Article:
Like many other people, you probably have experienced pain in your back, hand, or knee in your life. You may have acute pain which starts suddenly and gets better after a short time. Or you may experience chronic pain which persists and may get worse over time.
Knee pain is another common pain condition that affects people of all ages. When you have knee pain, you may also experience:
- Swelling and stiffness of the knee joint
- Redness and warmth on your knee
- Popping noise when you move your knee
- Weakness or instability of your knee
- Difficulty in straightening your knee
Several causes of knee pain include:
- Injuries or overuse, such as sprained or strained muscles and ligaments associated with the knee, torn cartilage, and tendonitis
- Mechanical problems, such as hip or foot disorders or excess bodyweight that puts a strain on your knee, broken fragments of bones or cartilage that float in the space within the knee joint, and a dislocated kneecap
- Different types of Arthritis
What are the Treatment Options for Knee Pain?
Treatment options for knee pain vary depending on the cause of the pain. Some of the common treatment options include lifestyle modifications (e.g., weight loss), medications, physical therapy, and/or surgery.
Several oral or topical pain relievers can help reduce knee pain. Some of these oral medications are available over-the-counter (OTC) such as ibuprofen (Motrin) or naproxen (Aleve). Some topical medications that are available over-the-counter include creams, liquids and patches that contain capsaicin, menthol, methyl salicylate, lidocaine and other compounds. Stronger pain medications or corticosteroids may need to be prescribed by your doctor.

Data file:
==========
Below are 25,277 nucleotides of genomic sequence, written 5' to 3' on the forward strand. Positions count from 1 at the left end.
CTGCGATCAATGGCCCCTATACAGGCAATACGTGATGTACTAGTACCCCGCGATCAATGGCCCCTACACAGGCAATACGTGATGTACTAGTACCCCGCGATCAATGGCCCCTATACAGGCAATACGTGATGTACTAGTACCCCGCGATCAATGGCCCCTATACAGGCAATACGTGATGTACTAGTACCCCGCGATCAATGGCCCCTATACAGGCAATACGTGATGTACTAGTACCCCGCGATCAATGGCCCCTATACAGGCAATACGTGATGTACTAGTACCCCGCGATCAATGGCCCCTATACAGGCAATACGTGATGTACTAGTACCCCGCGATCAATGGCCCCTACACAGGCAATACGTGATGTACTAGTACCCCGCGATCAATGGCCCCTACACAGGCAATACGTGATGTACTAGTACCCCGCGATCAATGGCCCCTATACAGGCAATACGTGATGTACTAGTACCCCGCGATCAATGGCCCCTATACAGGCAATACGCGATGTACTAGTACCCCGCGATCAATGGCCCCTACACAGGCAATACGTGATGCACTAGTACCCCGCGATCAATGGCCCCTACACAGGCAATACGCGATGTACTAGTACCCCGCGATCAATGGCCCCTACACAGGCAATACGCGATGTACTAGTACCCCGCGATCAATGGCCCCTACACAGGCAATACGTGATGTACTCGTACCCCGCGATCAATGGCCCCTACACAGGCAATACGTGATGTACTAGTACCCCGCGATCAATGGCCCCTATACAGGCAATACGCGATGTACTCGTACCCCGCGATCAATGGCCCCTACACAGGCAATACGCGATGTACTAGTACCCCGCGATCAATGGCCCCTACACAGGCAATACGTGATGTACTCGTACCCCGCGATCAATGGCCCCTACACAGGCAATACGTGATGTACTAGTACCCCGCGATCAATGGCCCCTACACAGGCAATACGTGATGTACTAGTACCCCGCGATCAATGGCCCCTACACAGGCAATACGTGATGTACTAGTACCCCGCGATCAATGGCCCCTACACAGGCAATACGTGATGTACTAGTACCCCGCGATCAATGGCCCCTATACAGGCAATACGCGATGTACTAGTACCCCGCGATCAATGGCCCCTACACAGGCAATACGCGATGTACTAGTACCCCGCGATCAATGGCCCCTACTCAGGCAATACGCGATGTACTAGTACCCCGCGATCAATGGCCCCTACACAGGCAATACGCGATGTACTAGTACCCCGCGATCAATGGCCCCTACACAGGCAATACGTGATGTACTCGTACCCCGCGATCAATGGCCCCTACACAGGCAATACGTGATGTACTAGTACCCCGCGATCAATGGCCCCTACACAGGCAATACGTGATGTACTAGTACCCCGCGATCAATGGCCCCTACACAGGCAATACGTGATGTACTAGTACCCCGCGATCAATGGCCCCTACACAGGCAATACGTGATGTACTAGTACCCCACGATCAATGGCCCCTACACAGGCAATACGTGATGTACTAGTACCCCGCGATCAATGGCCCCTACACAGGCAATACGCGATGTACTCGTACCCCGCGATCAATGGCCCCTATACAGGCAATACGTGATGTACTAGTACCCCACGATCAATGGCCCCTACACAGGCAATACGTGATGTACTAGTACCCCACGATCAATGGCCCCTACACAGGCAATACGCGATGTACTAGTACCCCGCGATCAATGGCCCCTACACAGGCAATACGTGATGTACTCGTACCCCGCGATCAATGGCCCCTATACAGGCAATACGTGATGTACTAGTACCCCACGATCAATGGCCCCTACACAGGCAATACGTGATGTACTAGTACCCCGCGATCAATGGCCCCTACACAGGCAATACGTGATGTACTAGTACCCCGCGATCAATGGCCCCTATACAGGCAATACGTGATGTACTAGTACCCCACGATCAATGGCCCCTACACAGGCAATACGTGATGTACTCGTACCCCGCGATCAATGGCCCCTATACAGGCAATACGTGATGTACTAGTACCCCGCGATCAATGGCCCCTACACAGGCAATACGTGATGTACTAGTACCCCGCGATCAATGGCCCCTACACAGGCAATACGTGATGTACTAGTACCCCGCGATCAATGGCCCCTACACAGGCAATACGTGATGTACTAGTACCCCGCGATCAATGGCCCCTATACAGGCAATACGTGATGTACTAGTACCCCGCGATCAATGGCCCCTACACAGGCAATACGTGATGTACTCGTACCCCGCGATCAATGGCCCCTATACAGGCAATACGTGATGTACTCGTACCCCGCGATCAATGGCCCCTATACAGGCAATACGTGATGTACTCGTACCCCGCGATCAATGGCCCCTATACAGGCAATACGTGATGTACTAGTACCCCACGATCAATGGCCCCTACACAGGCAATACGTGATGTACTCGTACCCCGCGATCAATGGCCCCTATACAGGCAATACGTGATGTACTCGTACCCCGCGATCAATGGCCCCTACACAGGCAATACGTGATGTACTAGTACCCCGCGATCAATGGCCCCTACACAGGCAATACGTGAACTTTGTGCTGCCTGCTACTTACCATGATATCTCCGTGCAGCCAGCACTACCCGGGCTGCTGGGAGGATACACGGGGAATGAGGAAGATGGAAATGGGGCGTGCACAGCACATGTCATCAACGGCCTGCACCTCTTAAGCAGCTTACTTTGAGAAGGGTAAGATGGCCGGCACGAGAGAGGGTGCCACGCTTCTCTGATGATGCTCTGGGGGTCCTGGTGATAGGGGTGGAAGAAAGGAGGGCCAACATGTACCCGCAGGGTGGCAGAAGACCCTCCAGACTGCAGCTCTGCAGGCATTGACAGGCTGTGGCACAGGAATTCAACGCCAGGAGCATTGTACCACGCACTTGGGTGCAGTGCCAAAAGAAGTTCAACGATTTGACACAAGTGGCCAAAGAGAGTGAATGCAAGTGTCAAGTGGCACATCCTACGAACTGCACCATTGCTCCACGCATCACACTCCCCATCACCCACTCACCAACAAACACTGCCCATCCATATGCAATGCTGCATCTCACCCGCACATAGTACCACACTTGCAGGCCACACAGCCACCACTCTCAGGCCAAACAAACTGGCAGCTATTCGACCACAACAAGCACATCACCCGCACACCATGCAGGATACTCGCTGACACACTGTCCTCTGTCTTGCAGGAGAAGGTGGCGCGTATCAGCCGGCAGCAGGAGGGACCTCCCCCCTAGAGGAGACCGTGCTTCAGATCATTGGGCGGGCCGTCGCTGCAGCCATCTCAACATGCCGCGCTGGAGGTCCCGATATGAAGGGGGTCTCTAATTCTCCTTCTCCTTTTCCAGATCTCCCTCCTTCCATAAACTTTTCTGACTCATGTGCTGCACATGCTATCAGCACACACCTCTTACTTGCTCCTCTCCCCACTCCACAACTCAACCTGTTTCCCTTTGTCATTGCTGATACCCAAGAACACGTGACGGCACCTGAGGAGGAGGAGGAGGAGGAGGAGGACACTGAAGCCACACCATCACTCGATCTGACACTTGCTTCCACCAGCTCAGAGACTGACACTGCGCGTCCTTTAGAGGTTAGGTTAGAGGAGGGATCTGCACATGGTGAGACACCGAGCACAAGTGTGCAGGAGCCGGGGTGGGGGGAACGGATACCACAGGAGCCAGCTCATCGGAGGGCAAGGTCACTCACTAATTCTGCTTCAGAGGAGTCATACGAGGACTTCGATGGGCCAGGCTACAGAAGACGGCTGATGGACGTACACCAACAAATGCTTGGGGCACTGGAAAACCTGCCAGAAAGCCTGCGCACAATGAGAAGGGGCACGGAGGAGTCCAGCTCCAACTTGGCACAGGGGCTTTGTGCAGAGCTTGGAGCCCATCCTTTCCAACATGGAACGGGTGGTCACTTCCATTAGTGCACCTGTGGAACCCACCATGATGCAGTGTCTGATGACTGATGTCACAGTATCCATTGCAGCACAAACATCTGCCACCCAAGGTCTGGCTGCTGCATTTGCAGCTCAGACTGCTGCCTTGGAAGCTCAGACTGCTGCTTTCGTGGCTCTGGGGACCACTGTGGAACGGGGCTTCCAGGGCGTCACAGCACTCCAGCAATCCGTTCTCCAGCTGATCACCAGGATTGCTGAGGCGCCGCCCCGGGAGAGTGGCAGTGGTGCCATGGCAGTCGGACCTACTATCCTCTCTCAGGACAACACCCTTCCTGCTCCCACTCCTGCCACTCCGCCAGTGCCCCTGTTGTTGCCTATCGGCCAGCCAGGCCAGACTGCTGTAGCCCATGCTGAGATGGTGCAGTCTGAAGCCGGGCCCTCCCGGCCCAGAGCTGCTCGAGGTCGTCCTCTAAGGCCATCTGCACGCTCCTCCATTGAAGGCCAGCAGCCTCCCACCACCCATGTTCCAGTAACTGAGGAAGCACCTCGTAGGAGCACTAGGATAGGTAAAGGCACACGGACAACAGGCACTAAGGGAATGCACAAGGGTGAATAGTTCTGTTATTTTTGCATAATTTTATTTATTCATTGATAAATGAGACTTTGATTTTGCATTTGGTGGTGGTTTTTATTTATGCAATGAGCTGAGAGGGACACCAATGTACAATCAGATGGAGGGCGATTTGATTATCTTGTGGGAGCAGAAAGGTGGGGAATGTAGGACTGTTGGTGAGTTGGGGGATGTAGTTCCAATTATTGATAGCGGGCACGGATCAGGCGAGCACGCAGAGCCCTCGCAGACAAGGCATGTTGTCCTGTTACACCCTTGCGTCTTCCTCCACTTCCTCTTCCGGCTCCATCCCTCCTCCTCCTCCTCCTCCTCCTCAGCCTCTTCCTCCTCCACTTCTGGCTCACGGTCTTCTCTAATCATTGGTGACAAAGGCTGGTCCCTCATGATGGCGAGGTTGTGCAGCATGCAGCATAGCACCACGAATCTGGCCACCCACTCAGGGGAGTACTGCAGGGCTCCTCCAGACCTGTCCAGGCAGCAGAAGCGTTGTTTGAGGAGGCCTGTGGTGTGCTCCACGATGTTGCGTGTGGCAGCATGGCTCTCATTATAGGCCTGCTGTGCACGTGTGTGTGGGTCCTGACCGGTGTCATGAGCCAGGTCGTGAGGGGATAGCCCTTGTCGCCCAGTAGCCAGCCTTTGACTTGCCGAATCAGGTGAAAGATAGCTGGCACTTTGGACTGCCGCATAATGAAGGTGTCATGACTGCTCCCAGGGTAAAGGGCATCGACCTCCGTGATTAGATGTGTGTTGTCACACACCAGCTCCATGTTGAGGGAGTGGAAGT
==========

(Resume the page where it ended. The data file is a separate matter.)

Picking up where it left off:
Home therapy such as resting and applying hot or cold packs on your painful knee may help relieve the pain. You can also try to limit activities that cause the pain.
Your doctor may recommend you do physical therapy to help with the pain. A physical therapist can teach you exercises to strengthen the muscles around your knee.
Surgery may be needed for certain types of knee pain. If you have broken bones or other severe injury, you may need surgery to repair the fracture and reduce pain. Or if your knee is badly damaged, you may need injections into your knee joint or even total knee replacement surgery.
If you have knee pain that doesn’t improve with home treatment or OTC medications, you should make an appointment with your doctor. Your doctor can help identify the cause of your pain and recommend appropriate treatment options for you.
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Knee Pain. Mayo Clinic. https://www.mayoclinic.org/diseases-conditions/knee-pain/symptoms-causes/syc-20350849. Accessed April 14, 2020.
Knee Pain and Problems. Johns Hopkins Medicine. https://www.hopkinsmedicine.org/health/conditions-and-diseases/knee-pain-and-problems. Accessed April 14, 2020.
Knee Pain. MedLine Plus. https://medlineplus.gov/ency/article/003187.htm. Updated November 5, 2018. Accessed April 14, 2020.